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New York City Criminal Justice Reform

A series of new bills in New York City Council could pose tremendous changes to the way that “quality of life” crimes are policed and enforced.

The bills, collectively called the Criminal Justice Reform Act, have been proposed and sponsored by Council Speaker Melissa Mark-Viverito are designed to change the way that minor offenses, such as public urination, open-containers of alcohol in public and noise violation are policed and penalized.

When police stop someone for committing quality of life crimes, the defendant is handed a criminal summons, or c-summons for which he or she will have to appear in court and pay the fine.

“What’s happening is people are not paying their fines or not answering their summonses in court and then ultimately there is a warrant being issued for their arrest,” City Councilman Andrew Cohen said, “We have I think 1.5 Million open warrants in the City of New York.”

As a result, anyone with an open bench warrant is subject to arrest if and when they next come across a police officer. Historically, Mr. Cohen said, these kinds of laws have been unfair and even discriminatory to minority groups and in over policed neighborhoods.

“I do believe that these summonses are being issued in a disparaged and uneven way; that some neighborhoods are being flooded with summonses and some are not,” he said. “I haven’t quite made up my mind on what I’m going to [vote] yet, I don’t know if there are going to be tweaks to the legislation after a lengthy hearing we had [on Jan. 25].”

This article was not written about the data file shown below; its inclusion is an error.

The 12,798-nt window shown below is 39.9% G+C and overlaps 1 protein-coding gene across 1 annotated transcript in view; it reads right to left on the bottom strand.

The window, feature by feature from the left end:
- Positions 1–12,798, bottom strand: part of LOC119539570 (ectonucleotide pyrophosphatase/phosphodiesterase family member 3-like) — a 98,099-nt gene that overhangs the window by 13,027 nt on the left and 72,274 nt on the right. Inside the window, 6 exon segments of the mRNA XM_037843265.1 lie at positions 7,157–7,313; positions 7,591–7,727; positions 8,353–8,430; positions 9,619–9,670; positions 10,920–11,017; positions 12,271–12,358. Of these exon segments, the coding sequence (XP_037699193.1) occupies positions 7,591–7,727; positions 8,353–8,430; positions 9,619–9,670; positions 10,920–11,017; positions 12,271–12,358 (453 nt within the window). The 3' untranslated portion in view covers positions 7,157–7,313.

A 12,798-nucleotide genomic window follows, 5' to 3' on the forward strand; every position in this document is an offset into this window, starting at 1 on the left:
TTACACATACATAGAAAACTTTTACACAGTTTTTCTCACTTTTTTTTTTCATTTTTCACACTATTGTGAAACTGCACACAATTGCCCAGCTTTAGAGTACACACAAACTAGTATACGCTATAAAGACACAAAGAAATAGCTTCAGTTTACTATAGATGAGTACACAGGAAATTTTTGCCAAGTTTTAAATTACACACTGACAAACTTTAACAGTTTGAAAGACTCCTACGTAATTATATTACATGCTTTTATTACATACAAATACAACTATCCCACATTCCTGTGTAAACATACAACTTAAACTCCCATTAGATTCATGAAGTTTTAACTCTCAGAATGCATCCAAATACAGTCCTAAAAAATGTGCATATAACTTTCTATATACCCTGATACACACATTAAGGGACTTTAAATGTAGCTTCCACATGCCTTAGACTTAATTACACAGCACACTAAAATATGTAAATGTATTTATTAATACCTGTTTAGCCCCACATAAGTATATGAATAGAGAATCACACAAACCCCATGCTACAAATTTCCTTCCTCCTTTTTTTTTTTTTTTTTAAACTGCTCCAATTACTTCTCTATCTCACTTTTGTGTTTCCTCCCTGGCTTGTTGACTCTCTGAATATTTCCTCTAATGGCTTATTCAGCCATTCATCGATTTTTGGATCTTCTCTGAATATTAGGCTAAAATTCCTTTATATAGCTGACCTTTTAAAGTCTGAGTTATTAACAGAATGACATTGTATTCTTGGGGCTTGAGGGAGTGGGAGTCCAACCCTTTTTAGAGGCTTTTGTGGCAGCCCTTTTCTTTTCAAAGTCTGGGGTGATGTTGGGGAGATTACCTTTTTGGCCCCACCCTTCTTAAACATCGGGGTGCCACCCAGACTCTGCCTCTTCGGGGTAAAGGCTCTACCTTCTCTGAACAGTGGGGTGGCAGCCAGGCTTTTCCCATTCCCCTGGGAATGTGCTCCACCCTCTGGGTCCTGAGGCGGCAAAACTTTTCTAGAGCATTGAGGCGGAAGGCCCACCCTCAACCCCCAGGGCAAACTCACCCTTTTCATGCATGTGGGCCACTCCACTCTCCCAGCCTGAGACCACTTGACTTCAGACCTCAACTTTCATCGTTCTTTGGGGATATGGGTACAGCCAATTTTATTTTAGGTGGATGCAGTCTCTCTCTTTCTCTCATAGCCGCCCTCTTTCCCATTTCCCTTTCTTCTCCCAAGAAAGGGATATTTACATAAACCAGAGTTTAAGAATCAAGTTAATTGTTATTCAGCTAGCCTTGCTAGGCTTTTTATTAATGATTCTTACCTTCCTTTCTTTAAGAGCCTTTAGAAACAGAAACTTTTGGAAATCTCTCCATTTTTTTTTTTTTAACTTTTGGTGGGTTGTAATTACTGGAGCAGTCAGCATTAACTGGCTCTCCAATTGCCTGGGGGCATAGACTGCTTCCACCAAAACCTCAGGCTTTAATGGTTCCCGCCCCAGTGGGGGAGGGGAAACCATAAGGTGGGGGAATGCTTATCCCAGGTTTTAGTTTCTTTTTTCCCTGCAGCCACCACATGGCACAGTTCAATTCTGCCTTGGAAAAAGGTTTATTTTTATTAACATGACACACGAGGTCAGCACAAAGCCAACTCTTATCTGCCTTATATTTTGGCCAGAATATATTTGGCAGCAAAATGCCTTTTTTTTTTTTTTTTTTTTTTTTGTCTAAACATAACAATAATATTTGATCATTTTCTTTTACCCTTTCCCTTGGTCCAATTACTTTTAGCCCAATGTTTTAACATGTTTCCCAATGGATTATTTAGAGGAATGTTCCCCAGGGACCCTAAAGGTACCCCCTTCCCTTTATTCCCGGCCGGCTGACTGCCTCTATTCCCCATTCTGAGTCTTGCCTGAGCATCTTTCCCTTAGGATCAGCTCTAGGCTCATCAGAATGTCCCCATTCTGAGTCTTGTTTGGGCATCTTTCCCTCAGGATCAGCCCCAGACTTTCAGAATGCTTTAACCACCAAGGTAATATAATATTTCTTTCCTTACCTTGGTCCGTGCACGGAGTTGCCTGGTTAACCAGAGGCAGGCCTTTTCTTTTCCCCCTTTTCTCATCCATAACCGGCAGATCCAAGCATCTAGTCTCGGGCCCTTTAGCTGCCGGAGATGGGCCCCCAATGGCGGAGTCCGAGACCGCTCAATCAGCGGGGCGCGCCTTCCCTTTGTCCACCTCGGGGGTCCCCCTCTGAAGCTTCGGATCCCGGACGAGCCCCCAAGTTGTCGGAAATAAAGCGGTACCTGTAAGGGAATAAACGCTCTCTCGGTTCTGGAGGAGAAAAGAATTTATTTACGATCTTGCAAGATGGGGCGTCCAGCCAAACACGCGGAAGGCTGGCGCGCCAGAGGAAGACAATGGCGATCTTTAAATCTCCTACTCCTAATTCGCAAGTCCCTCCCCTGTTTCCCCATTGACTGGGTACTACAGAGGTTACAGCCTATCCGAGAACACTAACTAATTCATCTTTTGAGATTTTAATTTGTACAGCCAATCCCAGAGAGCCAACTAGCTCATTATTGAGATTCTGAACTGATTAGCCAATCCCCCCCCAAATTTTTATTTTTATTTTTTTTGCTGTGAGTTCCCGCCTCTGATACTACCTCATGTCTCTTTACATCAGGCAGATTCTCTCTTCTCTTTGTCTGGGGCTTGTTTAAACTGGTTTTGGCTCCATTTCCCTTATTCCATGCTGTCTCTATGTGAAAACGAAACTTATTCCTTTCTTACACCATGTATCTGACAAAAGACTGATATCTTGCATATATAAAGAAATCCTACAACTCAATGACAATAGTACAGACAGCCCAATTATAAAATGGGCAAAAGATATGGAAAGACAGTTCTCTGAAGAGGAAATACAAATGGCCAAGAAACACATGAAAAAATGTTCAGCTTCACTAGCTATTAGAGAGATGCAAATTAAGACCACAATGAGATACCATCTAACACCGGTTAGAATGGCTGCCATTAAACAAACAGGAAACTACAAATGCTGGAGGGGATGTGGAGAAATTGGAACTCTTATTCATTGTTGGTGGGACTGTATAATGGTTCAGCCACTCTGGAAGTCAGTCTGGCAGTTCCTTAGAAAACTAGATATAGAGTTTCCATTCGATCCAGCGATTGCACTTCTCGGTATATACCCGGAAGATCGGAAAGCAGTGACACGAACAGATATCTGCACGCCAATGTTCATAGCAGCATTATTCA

According to the New York Times both Mayor Bill de Blasio and Commissioner Bill Bratton have publicly supported the reforms that would reduce many of the offenses that would constitute at criminal summonses to civil summonses, like parking and traffic tickets.

“I guess they could be civil-type penalties,” Captain Terence O’Toole of the 50th Precinct said. “Once upon a time we used to have to carry four different summonses and then to do away with that, there was one type if summons that we used all the time … so now it becomes a little harder for the officer.”

Cpt. O’Toole said that he expects, if the laws pass, a learning curve for police to transition into not only carrying but issuing a different type of summons than they have for many years.

“Anytime we stop somebody for committing a violation, they are subject to arrest a summons is given in lieu of arrest,” he said. “With a civil summons, that becomes challenged,”

While many quality of life crimes are not a major issue in Riverdale, nor is it an over policed area, policing tactics might not change very much for the 50th Precinct, with the possible exception of college students.

Jean Rincon, the founder of a Twitter account called Sleepless in Riverdale, said she thinks the change form criminal summonses to civil summonses would be better for stopping rambunctious students from making noise late at night.

“There’s been almost zero enforcement anyway, as far as the noise issues or the open container or the underage drinking,” she said. “The problem is that [police] aren’t treating theses offenses like anything, I mean they are done by middle class, white kids that are ‘nice,’ and the cops themselves have said they’re not criminals and ‘we don’t want to ruin their permanent record.’”

Ms. Rincon said that she hopes the new reforms might actually encourage officers to make more of an effort to stop noise and drinking issues, with the knowledge that they wouldn’t be criminalizing students.

“If some kids of color come in from an another neighborhood and do it—bam—they’re on them like that,” she said. “[Police] should be disciplining, maybe not putting them in jail, I think if they take away these strong sentences the cops might be more willing to hand out summonses because they won’t be ruining the kids’ futures.”

About Anthony Capote (44 Articles)
I am the Assistant News Editor for the Manhattan Quadrangle and a project manager for the Erik Spoelstra Basketball Academy
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